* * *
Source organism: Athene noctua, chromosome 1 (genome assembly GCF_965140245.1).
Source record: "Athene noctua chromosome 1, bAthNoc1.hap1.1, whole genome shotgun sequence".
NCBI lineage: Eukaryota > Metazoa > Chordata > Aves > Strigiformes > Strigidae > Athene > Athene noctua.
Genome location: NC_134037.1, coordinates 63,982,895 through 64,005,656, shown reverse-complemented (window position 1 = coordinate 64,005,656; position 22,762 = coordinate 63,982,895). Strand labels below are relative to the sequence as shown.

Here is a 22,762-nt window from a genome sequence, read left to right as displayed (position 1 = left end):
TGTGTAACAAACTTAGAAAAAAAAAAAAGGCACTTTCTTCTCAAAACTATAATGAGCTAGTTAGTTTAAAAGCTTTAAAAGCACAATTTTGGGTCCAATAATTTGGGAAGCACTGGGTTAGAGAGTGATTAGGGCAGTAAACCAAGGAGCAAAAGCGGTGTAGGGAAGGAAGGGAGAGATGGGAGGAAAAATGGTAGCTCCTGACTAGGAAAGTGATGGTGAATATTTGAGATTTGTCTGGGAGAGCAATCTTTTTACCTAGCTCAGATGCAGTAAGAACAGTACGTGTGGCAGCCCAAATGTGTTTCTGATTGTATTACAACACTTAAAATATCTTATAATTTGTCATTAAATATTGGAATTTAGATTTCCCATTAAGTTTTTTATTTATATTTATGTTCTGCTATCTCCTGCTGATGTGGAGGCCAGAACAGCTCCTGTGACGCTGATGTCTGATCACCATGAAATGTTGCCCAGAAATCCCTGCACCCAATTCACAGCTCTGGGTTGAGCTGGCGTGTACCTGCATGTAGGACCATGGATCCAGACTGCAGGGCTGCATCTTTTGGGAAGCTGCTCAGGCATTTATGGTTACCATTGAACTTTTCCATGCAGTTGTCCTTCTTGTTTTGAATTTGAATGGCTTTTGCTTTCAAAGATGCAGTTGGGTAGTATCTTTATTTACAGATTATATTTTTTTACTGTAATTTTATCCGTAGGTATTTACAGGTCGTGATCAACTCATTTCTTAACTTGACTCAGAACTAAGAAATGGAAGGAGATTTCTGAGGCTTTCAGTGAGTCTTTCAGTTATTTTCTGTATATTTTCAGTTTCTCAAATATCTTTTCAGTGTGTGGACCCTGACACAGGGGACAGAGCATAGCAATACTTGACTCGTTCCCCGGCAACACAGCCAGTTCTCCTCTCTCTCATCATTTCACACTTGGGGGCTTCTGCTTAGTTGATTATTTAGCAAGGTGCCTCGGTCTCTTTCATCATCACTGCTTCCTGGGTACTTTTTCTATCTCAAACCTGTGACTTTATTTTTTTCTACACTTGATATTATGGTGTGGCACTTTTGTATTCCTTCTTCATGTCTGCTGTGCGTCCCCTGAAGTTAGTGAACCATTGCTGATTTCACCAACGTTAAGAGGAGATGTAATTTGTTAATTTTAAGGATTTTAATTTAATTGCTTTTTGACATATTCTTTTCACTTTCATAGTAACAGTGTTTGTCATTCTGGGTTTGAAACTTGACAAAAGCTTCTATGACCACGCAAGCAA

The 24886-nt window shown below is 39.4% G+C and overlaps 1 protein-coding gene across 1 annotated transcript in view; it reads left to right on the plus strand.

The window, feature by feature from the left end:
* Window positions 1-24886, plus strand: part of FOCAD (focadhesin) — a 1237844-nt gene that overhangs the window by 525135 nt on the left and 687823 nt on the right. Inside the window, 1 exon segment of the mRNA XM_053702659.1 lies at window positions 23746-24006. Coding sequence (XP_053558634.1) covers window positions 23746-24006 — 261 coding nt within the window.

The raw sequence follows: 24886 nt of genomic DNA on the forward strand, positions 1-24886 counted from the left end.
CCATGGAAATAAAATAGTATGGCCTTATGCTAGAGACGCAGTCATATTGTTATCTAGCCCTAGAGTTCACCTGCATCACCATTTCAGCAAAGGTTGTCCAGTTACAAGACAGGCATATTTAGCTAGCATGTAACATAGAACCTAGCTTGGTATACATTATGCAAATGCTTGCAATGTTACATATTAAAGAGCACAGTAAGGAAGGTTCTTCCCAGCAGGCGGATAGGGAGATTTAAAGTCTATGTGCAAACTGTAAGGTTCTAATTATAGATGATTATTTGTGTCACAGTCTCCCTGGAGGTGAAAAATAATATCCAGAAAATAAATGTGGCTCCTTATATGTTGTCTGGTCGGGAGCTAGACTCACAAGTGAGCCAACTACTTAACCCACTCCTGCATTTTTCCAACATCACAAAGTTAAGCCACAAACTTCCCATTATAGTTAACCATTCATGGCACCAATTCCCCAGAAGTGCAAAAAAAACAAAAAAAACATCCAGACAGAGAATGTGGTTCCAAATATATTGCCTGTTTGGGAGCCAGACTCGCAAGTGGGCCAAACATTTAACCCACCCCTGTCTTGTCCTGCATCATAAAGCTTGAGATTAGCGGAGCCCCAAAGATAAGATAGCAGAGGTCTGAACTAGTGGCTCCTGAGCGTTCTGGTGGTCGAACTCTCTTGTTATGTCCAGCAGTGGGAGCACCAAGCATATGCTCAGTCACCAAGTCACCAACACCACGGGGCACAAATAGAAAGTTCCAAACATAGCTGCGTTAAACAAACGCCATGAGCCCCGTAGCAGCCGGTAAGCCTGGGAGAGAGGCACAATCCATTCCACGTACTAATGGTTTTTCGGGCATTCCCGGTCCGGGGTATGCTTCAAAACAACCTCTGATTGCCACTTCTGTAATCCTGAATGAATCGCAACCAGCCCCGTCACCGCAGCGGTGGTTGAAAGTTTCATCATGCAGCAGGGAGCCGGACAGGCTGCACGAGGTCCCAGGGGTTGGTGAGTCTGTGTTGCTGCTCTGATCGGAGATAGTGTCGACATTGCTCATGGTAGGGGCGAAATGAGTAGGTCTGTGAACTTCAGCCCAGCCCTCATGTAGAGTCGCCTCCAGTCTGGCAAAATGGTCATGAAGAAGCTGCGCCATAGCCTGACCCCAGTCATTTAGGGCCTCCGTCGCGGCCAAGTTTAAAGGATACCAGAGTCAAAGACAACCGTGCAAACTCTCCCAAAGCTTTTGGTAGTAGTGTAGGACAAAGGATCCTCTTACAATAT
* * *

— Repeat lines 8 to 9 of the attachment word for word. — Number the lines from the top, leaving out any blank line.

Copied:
The window, feature by feature from the left end:
* Window positions 1-24886, plus strand: part of FOCAD (focadhesin) — a 1237844-nt gene that overhangs the window by 525135 nt on the left and 687823 nt on the right. Inside the window, 1 exon segment of the mRNA XM_053702659.1 lies at window positions 23746-24006. Coding sequence (XP_053558634.1) covers window positions 23746-24006 — 261 coding nt within the window.